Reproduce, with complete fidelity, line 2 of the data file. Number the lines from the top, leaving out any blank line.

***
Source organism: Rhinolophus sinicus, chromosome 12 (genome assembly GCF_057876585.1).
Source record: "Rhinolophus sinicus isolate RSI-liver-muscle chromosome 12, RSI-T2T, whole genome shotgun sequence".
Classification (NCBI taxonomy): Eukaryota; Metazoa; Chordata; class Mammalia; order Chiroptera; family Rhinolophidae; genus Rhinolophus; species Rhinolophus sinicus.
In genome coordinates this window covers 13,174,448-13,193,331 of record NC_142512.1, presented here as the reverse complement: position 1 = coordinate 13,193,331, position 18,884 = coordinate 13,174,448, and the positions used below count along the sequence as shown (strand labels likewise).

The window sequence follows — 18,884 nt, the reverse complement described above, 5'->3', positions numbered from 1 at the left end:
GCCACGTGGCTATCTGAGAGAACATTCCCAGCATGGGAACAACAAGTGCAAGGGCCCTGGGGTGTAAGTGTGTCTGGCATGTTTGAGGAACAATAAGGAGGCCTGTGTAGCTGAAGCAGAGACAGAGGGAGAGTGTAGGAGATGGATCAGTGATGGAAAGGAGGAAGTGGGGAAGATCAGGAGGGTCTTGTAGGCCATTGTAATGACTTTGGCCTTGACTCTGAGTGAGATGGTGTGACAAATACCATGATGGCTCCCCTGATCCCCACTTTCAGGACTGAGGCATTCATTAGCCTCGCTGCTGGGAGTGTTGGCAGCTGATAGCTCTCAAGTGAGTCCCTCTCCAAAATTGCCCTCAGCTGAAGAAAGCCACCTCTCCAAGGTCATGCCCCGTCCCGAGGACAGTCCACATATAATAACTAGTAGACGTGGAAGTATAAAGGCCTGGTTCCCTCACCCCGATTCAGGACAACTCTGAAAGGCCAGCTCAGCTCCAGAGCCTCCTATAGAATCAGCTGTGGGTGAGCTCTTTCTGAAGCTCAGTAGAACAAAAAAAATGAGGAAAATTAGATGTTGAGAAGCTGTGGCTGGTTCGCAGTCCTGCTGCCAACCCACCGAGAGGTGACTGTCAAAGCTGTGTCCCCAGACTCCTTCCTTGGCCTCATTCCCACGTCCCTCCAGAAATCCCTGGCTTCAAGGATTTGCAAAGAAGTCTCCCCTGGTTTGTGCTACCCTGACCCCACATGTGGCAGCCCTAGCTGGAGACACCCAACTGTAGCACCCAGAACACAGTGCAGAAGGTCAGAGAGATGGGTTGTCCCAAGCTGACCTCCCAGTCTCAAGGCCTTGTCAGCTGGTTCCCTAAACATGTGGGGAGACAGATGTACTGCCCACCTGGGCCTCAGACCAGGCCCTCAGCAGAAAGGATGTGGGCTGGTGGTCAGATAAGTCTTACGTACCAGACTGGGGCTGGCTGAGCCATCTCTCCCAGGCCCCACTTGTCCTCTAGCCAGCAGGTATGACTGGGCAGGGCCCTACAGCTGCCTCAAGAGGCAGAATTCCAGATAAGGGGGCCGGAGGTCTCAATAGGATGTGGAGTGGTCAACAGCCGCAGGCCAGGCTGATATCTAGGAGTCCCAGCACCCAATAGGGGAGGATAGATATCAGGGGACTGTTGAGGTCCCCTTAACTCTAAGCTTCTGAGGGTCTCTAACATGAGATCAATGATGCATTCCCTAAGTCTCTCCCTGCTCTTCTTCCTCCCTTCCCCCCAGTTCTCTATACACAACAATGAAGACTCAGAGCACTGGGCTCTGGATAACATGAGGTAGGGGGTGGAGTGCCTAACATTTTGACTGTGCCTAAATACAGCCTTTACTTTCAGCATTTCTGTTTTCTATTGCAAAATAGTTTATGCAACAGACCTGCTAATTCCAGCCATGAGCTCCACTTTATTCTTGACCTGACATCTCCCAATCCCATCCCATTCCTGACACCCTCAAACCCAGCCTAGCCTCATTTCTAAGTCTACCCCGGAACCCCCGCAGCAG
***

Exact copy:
Source record: "Rhinolophus sinicus isolate RSI-liver-muscle chromosome 12, RSI-T2T, whole genome shotgun sequence".